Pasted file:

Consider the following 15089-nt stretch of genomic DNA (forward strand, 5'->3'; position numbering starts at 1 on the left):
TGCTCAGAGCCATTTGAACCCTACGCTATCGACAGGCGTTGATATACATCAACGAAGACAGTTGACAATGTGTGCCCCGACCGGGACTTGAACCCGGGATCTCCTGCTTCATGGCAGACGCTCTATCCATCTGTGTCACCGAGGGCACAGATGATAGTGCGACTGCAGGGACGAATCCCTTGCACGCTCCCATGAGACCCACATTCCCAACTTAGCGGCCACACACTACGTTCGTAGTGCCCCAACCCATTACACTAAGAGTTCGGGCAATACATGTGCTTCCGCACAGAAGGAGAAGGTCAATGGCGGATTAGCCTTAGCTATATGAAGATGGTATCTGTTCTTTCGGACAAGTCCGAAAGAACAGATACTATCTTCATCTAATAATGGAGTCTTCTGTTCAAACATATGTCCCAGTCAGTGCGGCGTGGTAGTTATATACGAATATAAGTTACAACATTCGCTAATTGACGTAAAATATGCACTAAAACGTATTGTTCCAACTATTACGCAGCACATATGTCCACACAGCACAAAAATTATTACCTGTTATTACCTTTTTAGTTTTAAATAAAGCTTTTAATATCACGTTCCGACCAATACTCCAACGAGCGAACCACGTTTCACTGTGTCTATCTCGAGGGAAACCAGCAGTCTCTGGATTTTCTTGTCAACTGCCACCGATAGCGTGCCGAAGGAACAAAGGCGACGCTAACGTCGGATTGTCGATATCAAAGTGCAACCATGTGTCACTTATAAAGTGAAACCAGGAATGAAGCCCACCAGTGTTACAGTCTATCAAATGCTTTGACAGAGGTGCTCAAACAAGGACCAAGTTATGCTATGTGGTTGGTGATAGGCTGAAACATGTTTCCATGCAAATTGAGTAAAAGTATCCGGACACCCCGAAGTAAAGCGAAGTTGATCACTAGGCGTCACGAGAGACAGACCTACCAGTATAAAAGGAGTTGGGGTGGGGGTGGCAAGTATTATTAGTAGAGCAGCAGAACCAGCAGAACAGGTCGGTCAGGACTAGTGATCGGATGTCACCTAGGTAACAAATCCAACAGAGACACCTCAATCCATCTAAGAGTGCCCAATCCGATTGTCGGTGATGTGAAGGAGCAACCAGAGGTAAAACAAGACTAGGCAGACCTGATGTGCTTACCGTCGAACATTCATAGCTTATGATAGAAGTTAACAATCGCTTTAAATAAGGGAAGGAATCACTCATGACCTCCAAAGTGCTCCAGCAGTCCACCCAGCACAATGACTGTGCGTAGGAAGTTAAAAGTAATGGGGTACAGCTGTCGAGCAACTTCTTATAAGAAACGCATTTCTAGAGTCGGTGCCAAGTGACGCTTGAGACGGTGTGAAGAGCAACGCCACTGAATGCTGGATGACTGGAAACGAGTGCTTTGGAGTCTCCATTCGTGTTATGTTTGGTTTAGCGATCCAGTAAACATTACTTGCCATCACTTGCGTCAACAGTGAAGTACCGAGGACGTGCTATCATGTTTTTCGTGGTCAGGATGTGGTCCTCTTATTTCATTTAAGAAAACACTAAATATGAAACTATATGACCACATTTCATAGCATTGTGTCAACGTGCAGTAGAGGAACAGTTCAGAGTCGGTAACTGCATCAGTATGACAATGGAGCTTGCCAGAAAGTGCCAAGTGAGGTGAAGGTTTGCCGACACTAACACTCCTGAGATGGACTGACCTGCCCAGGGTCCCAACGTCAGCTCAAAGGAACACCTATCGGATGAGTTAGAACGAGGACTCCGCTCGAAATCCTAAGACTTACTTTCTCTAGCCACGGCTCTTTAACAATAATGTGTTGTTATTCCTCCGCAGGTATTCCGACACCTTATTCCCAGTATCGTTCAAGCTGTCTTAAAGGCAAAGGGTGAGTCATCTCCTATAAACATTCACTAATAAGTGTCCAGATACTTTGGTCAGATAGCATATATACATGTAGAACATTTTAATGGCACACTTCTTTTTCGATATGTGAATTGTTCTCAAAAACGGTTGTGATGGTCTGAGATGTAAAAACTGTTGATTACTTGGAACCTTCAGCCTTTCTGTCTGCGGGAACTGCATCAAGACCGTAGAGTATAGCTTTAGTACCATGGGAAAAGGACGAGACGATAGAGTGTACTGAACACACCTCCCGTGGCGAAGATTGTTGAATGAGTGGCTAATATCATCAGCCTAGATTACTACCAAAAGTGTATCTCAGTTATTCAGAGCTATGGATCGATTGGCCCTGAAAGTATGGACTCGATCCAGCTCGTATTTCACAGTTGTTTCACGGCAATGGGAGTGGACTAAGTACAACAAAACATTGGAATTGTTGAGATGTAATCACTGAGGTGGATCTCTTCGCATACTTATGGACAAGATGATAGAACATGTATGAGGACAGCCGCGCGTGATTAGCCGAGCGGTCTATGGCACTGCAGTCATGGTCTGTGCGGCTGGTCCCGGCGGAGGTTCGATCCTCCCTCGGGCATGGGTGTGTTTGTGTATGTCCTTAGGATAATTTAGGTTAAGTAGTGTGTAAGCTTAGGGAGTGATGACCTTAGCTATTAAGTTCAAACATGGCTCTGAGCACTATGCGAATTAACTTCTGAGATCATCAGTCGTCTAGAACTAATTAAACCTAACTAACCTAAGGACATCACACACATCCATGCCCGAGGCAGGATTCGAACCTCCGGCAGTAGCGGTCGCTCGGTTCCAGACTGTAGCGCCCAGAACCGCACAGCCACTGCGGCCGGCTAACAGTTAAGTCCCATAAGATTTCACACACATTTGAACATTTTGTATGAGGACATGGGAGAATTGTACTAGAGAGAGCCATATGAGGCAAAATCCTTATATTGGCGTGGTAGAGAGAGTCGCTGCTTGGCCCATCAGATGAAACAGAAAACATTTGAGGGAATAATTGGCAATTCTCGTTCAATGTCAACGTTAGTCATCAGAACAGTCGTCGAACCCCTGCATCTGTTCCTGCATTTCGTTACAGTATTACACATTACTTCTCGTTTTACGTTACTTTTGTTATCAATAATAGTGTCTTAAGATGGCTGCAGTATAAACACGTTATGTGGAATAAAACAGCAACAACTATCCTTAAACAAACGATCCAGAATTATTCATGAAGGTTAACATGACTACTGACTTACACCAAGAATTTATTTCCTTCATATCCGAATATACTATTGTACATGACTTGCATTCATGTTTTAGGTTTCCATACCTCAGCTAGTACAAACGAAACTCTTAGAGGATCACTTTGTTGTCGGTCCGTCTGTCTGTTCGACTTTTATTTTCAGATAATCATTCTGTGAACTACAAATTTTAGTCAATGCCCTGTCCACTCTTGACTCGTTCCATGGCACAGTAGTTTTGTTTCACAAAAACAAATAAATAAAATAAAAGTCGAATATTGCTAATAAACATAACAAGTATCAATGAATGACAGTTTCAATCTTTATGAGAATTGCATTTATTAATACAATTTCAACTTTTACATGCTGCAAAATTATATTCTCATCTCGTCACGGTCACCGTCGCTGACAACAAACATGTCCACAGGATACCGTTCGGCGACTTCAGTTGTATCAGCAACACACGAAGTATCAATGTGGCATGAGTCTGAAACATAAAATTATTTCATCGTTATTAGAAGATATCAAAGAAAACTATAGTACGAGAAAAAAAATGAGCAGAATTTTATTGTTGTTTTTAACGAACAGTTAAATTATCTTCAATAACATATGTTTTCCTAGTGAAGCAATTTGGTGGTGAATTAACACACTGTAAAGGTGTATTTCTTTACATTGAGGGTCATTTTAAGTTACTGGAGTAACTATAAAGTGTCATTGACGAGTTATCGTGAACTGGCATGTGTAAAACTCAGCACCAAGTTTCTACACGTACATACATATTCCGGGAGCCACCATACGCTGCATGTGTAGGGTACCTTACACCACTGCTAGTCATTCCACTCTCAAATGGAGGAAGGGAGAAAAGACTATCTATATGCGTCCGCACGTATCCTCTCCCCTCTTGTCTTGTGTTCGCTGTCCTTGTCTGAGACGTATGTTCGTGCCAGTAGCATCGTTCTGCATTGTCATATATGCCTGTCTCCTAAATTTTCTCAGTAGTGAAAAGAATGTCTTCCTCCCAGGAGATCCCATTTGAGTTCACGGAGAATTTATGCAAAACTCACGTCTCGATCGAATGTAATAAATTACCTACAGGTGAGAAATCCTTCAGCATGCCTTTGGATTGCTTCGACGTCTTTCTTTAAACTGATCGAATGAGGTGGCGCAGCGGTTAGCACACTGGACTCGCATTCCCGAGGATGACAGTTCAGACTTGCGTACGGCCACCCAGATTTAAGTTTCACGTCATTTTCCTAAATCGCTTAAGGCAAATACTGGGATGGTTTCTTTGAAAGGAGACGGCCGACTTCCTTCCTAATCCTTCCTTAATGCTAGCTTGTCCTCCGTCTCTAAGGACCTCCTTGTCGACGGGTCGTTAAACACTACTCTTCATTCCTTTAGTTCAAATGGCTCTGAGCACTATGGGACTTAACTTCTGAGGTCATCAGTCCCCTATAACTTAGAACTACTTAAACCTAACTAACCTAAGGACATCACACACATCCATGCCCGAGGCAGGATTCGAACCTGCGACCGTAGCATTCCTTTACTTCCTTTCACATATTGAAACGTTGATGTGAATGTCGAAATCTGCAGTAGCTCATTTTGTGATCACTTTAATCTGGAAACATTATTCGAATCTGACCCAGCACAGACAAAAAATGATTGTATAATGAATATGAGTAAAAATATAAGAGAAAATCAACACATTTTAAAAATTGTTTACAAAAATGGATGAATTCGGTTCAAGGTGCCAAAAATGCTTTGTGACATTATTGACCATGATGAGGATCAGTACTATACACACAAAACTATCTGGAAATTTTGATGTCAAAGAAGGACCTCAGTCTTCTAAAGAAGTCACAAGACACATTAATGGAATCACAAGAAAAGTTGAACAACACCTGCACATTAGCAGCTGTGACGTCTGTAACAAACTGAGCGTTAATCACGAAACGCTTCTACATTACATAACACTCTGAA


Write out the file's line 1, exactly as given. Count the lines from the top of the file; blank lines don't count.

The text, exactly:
Consider the following 15089-nt stretch of genomic DNA (forward strand, 5'->3'; position numbering starts at 1 on the left):